An interview with Astrid S
A few days before her sold out Manchester tour date at Gorilla, Molly caught up with Norwegian artist Astrid S to talk about
Molly: So you have recently sold out your North American tour, which is fantastic, how does that feel?
Astrid: It’s just a bit surreal, a little bit crazy! It’s really cool and it has been really nice to play in The States and meet my American listeners and supporters.
Molly: What was the highlight of touring in America?
Astrid: I think it’s just the whole package of being in The States and the American spirit that you can do anything. You know, having burgers on breakfast menus and milkshakes three times a day! – the food is so great and the audience is so supportive, they’re kind of outgoing, they sing along to the songs and they dance and they make out with each other!
Molly: That’s amazing! It must be really great as an artist to go somewhere that’s not your home country and have such an amazing response.
Astrid: Yeah! it was great!
Molly: And strangely enough, going from America to Norway, I actually saw you perform at the Roots festival in Bronnoysund this summer! (For context, the Roots festival is a small festival held in a quaint Balmory-esk town on the coast of Northern Norway. Seeing Astrid S there is almost like bumping into her in the local Sainsbury’s)
Astrid: Really?! Wow, Haha!
Molly: Yeah, I was visiting my Dad’s family and we ended up going to the Roots festival, which is how I got into your music!
Astrid: Oh, I’m so excited! Roots was so fun! Cool, so you’re half Norwegian?
Molly: Yes, and after seeing you perform at Roots, I am wondering, what is your favourite song to perform?
Astrid: Probably Such a Boy, its just really, the audience just vibe to it, and it has a cool message that people can relate to and its a lot of fun.
Molly: As a Norwegian recording artist along with Kygo and Sigrid, what would you say is the best thing about being from Norway and being a musician?
Astrid: I think a benefit is that, as a songwriter, I grew up listening to American and British pop. And unlike Germany and France, were not as protective of our language, so we don’t dub TV series. When I grew up I would listen to a lot of American and English pop music and I didn’t really understand what they were saying, so I would listen more to the production of the music and I think that comes off in a lot of Norwegian and Swedish acts, it is very melody-driven. Also, Norway is very sarcastic and a big part of our culture is comedy, nobody really takes themselves too seriously.
Molly: That is such a unique thing in pop and music, to not take yourself too seriously- it’s so refreshing.
Astrid: Yeah, right?! I love the culture in Norway. And the music scene is so small and intimate, everyone knows everyone and we cheer for everyone. We relax and were ourselves and I feel like a lot of the Norwegian acts are very ‘girl’ or ‘boy’ -next-door. We’re reachable, relatable and not on a pedestal or too glamorous and we could be anyone’s friend.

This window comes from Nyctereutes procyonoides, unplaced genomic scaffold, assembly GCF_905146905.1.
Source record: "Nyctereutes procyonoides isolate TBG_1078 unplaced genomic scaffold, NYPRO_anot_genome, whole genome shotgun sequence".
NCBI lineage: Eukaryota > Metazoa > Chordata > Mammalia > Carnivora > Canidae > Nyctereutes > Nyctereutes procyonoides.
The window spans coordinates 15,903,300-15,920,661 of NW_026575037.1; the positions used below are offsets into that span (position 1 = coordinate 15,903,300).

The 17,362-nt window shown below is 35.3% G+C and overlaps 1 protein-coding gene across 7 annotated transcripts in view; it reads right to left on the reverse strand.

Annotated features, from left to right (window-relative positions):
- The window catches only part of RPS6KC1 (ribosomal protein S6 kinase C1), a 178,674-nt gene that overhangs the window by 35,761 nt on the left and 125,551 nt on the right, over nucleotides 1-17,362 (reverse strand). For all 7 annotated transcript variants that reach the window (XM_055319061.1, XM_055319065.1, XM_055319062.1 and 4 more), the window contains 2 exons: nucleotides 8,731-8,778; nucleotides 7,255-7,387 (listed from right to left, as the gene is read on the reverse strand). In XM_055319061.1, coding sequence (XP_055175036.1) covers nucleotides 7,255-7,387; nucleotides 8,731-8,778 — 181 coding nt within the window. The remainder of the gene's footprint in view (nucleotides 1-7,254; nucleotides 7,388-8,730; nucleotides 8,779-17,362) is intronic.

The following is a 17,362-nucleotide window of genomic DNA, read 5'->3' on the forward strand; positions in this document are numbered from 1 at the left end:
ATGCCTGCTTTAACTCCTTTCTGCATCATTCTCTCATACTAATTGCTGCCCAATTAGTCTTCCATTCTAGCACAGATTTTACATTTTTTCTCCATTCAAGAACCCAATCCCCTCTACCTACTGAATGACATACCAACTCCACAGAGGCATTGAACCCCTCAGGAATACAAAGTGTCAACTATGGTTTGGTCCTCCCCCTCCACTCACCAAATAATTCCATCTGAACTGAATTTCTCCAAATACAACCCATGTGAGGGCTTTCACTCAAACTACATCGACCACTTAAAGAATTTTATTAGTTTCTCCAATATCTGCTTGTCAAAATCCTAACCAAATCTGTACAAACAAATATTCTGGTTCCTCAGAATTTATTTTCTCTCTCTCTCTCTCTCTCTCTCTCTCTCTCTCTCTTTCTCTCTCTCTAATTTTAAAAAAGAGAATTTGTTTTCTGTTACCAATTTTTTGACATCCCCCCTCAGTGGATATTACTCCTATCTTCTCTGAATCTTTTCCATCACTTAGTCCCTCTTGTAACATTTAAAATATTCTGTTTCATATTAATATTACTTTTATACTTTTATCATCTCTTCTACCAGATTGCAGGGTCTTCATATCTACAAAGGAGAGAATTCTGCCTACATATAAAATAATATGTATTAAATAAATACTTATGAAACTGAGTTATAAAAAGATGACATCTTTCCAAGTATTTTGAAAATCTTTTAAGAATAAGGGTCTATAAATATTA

Molly: That’s so true and its a great characteristic of Norwegian artists. What is the main difference between home crowds and crowds from Europe and America?
Astrid: I think the biggest difference is the audience. A Norwegian audience is very different from The States and Europe. Because I think culture is different, it’s very difficult to get people to go to concerts and sell tickets here in Norway. The audience is either very shy and just listen, which doesn’t necessarily mean they aren’t enjoying themselves or aren’t having a good time, they just don’t show as much, or they’re super drunk and not really paying attention at all. But its a good challenge. This summer has been great because everyone has been dancing and singing along to my lyrics, even in Norway. Its really hard to capture the Norwegian audience, but its a cool challenge because when you do, its great.
Molly: That must make it feel even better! Like you’ve mentioned, you’ve been performing a lot this summer. Coming from such a peaceful hometown and being launched into a hectic career, what do you do to unwind and relax?
Astrid: I don’t really do anything special, I eat, I sleep, I FaceTime my mum and watch Sex in the City– I used to watched it when I was younger and I didn’t understand what was going on, but now I do. I love it.
Molly: Brilliant. And you’re coming to the UK to tour, is there anything you’re looking forward to do in the UK?
Astrid: I really love British people and I find your humour great, you’re just as sarcastic as I am, you guys get my jokes. I also love the accent and you’re very welcoming, so I feel a lot cooler when I’m in England.
Molly: You’ve collaborated with some pretty big names, Matoma and Blonde, for example, and they’ve really helped propel your career. Who would be your dream collaboration?
Astrid: That would be Khalid. His new album is great. I would love to work with him. He’s just amazing.
Molly: That’s a great choice, his album is so good! Is there anything you can tell us about your upcoming music? Is there an album on the way?
Astrid: I’m going to go back to the studio in January, I’m going to have little break at the end of this year. Then when I go back I’ll just spend all my time in the studio, at least from January until March and make an album, hopefully.
Molly: Would you say you prefer touring or recording?
Astrid: It depends, I think, I like 50/50, So when I’ve been touring for three months, I get a tired of it and want to go back to the studio, and when I’ve been in the studio for three months, I can’t wait to go back out and tour.
Astrid S performed at Manchester’s Gorilla on the 9th of October.